The following article features coverage from the European Society for Medical Oncology (ESMO) 2019 meeting. Click here to read more of Cancer Therapy Advisor‘s conference coverage.

Thirty-four potentially “druggable” genomic targets were identified in a cohort of patients with advanced NSCLC who underwent plasma-based DNA sequencing, according to results of a study presented at the European Society for Medical Oncology (ESMO) Congress 2019 held in Barcelona, Spain.

Potential advantages of next-generation sequencing (NGS) of circulating tumor cell-free DNA (ctDNA) over tumor tissue-based NGS include ease of sampling, as well as the potential to evaluate for tumor heterogeneity. 

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Although the use of plasma-based NGS for the diagnosis and treatment of patients with advanced NSCLC (aNSCLC) has become integrated into routine clinical practice, randomized clinical trial evidence regarding the clinical impact of using it as either a standalone test or in conjunction with tissue-based NGS are still lacking. 

In this study, consecutive patients with aNSCLC characterized by wild-type EGFR, ALK, and ROS1 based on prior standard genomic testing were prospectively screened using either a 73-gene ctDNA assay (METex14 Guardant360) or a 59-gene tissue-based next-generation sequencing (METex Oncomine Focus Assay), or both. All identified genomic alterations classified as “druggable” were verified using another method. 

Of the 159 patients included in the study, approximately three-quarters were current/former smokers and 91% had disease characterized by adenocarcinoma histology.  Within this cohort, ctDNA sequencing results were available for 129 (81%) patients, and both ctDNA and tumor tissue sequencing were available for 63 patients (49%).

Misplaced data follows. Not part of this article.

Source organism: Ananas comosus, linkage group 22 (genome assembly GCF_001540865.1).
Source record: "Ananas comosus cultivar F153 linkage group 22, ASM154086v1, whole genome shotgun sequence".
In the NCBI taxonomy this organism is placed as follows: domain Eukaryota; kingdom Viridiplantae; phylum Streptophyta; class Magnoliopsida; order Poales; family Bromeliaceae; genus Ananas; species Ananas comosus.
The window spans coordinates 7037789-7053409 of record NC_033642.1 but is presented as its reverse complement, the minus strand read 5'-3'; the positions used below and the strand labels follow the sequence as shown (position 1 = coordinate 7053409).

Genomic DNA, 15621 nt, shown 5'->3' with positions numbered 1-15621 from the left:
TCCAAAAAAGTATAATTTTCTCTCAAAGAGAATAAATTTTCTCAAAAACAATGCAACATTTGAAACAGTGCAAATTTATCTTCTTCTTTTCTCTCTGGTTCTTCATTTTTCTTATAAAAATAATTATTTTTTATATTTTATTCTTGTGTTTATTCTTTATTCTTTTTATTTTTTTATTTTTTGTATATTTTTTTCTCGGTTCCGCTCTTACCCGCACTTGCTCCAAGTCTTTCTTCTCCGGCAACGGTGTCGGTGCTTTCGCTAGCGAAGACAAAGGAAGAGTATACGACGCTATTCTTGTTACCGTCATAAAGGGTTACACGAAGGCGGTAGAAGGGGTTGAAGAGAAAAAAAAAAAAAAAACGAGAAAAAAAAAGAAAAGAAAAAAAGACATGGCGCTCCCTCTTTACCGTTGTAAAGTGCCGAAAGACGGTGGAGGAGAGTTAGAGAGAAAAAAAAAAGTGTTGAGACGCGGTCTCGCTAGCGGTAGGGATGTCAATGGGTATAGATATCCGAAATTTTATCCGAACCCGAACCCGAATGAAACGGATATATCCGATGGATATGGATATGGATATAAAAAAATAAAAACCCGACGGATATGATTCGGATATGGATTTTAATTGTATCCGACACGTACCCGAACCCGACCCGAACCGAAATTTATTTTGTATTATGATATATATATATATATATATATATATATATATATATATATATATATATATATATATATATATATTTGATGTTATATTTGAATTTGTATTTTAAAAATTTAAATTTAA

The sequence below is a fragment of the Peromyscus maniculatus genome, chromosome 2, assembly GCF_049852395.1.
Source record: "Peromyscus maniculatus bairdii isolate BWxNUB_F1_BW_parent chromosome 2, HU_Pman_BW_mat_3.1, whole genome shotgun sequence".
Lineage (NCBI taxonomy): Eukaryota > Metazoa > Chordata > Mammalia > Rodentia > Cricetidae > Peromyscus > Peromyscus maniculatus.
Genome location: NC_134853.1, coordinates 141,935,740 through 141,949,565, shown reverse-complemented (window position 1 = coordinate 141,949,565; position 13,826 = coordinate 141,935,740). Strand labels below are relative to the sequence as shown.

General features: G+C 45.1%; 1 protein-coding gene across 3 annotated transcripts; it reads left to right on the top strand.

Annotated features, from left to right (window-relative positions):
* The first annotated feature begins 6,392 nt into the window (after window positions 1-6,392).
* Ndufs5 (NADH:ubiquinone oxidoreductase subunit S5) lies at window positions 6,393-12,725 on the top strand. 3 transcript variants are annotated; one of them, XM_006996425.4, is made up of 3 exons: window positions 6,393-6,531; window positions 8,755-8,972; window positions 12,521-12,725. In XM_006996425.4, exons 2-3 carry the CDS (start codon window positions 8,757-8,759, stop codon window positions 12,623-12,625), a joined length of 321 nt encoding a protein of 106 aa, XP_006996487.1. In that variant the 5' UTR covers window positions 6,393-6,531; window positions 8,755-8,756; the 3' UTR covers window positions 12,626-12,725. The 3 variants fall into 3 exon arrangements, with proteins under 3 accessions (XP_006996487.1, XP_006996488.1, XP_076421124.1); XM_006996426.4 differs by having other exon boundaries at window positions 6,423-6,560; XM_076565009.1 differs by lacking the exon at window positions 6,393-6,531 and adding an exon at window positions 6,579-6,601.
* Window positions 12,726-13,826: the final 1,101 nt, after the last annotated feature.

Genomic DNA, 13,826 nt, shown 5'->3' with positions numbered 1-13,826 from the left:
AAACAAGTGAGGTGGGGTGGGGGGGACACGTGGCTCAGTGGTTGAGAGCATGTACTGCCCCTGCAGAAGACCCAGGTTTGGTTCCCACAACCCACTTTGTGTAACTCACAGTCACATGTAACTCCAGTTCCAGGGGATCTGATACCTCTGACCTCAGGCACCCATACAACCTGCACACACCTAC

The median number of genomic alterations detected using ctDNA NGS was 2, with 17 representing the highest number of alterations found in a single sample. 

Notably, 34 druggable genomic alterations were detected in the samples analyzed by ctDNA sequencing, although results for 3 of these were discordant with tumor tissue-based DNA sequencing.

In the subgroup of patients with 1 or more druggable genomic alteration(s) on plasma-based sequencing, 12 underwent treatment with targeted therapy; disease control was observed in 5 of the 6 patients in this subgroup for whom radiologic assessment was performed. 

Of the 18 patients with 1 or more detectable druggable alteration who had received prior treatment with immunotherapy, an objective response to treatment was observed for only 2 patients – one with disease characterized by a METex14 mutation and the other defined as RET rearrangement-positive aNSCLC. Furthermore, no objective responses to immunotherapy were observed in patients with dual KRAS-STK11 mutations who had received this treatment (3 patients).

In their concluding remarks, the study authors noted the apparent feasibility of using plasma-based NGS in the setting of aNSCLC, as well its potential ability to predict response to immunotherapy in some patients with this disease.

Read more of Cancer Therapy Advisor‘s coverage of the ESMO annual meeting by visiting the conference page.

Reference

Bonanno L, Pavan A, Ferro A, et al. Clinical impact of plasma next-generation sequencing (NGS) in advanced non-small cell lung cancer (aNSCLC). Presented at:  European Society for Medical Oncology (ESMO) Congress 2019; September 27-October 1, 2019: Abstract 1414P.